Book Review: The Three-Cornered World by Natsume Sôseki

„An artist is a person who lives in the triangle which remains after the angle which we may call common sense has been removed from this four-cornered world.“ Natsume Sôseki

Natsume Sôseki 夏目 漱石 (1867-1916) is one of the most famous writer of Japan and an ideal for many Japanese authors, often cited by modern writers such as Murakami Haruki.

The Three-Cornered World is a key to his literary work. This book like others of his titles was accepted by the UNESCO Collection of Representative Works.

In substance it is about his aesthetic theory. But it is not academic, it comes natural with the narration: his words about painting and poetry. You might even say, his story resembles a painting and it is likewise a poem.

Underlying is a simple story: A young man wanders to a Japanese village. There he rests at a tea-house. An old lady tells a him story about a mysterious woman who lives nearby in a family hotel: She had been divorced, after her husband went bankrupt and returned to her father’s house full of shame. Then she fell in love with a priest, who fled from her. It seems, she is cursed like in an ancient fairy tale: Like a young maiden who couldn‘t decide between two lovers and therefore threw herself into the water. Most village inhabitants regard her as mad and despise her.

The young wanderer checks-in at this hotel and lives there for a couple of days. He is on a journey in order to relax himself and find peace in painting and composing poetry. He has nothing more to do than to stroll through the village. Leisurely he is drawing sketches and encounters the silence and the beauty of nature. Whereas sometimes in a dreamlike state of mind, he is reflecting making art.

The divorced woman is flirting with him in a mysterious play of hide and seek. She comes to visit him at night in his room, only to vanish again. She strolls through the garden, then escapes. Dressed as a bride she floats through the building or enters his hot spring bathtub. The painter is lost in love.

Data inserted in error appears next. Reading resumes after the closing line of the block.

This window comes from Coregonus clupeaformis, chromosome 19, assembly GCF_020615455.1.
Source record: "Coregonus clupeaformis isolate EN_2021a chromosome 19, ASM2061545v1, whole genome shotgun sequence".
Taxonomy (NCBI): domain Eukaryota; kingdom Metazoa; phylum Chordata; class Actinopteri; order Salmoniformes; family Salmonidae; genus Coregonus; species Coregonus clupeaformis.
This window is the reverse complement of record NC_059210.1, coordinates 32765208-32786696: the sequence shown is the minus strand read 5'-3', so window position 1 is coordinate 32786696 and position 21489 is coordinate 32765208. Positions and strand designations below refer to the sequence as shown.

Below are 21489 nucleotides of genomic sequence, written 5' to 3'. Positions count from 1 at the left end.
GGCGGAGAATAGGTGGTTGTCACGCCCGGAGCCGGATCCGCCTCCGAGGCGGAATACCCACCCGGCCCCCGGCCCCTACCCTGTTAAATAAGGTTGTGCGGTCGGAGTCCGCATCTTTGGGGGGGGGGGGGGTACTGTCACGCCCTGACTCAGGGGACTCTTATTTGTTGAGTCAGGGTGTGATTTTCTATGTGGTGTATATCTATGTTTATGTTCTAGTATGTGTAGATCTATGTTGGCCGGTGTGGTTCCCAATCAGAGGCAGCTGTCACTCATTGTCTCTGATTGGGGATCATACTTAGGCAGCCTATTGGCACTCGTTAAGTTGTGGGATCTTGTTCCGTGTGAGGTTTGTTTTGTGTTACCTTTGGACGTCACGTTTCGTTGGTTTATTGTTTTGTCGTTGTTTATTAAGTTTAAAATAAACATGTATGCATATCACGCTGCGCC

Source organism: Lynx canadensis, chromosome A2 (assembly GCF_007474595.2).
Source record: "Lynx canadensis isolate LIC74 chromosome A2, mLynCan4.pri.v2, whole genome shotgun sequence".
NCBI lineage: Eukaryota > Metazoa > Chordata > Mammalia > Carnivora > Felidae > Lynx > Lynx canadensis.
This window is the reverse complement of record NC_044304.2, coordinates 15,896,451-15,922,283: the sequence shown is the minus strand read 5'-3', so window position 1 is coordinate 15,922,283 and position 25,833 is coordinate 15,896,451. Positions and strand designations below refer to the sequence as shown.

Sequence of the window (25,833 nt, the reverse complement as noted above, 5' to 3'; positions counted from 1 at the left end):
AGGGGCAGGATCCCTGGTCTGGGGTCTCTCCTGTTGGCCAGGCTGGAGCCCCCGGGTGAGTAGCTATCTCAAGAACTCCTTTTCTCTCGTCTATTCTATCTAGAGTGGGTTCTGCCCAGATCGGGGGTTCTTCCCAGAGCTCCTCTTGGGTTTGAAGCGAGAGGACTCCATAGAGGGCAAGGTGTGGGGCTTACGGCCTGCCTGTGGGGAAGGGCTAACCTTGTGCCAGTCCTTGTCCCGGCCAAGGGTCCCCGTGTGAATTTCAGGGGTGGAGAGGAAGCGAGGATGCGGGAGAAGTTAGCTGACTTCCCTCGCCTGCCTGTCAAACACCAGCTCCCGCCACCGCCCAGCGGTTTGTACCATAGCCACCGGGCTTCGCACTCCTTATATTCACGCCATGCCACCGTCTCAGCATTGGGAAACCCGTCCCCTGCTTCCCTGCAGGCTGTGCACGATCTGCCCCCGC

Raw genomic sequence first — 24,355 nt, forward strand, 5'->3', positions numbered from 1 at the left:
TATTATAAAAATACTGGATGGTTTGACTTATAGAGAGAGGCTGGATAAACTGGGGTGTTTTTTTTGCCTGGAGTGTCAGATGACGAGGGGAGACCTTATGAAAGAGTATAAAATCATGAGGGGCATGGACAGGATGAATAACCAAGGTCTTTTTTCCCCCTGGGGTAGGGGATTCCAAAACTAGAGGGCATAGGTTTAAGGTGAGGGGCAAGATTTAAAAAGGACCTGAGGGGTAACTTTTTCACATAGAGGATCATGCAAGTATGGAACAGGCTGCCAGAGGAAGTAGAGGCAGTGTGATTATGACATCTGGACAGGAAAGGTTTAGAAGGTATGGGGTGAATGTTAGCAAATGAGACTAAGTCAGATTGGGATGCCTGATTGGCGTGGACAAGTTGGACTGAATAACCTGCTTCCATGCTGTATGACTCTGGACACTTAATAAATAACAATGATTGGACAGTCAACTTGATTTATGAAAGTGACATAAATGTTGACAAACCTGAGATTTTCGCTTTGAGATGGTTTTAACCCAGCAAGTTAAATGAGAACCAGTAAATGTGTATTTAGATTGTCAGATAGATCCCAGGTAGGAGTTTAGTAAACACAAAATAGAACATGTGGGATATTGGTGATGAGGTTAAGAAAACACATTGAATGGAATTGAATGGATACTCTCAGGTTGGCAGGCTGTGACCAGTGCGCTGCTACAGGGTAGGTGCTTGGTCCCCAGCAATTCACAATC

Sôsekis scenes are painted like pictures, very beautiful and emotional. He is very skilled in drawing scenarios. Lively, directly into the heart, moving, he is able to catch the divine, the momentariness. His words are magic.

Sôseki combines his thoughts about Japanese and Western aesthetics. At times when his writing colleagues took over Western ideas eagerly, he strengthened the standpoint of the Japanese. This made him appear as a traditionalist, but he is a very good observer and critic of the rapid modernization in Japan after the Meiji-Restauration of 1868. His imagination of modernity is sharp and clear and his warnings and visions wise. Sometimes he refers to Western literature as to Tristram Shandy of Laurence Sterne or to Oscar Wilde as well as to Chinese poetry.

His description of art painting and poetry are very impressing. Speaking as an artist his view is encouraging and enjoying to everyone who is making art.

Original: 草枕 Kusa Makura (Grass Pillow), 1906 by Natsume Sôseki. Translation by Alan Turney: The Three-Cornered World, 1965.

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8 thoughts on “Book Review: The Three-Cornered World by Natsume Sôseki

  1. Pingback: A Short History of Japanese Literature, Part 5 | Japan Kaleidoskop

  2. Pingback: Book Review: Yukiguni — Snow Country by Kawabata Yasunari | Japan Kaleidoskop

  3. Truth be told, despite being a big Souseki and Kawabata fan (well, amateur, that is), I haven’t heard of this work before, I feel ashamed. Your review made me very interested in the book, so I’m gonna check it out asap. Thank you! And Happy New Year!

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  4. Although I am also a big fan of Japanese literature in general and Soseki in particular, I had not heard of this book until a few months ago when I read a review of it in The Japan Times. The review prompted me to read the book.

    I found it to be a fascinating tale of intrigue, very well written, and a wonderful treatise on many of Soseki’s thoughts about being ‘an artist’ in a society that does not generally support such people. While it was written over 100 years ago in response to changes taking place in Japan in the late 19th and early 20th centuries, it still has relevance for today’s world. So much so that I recommended it to my daughter who is an artist and a friend of hers who is a poet and publisher. I look forward to hearing their impressions of it if/when they read it.

    Liked by 1 person

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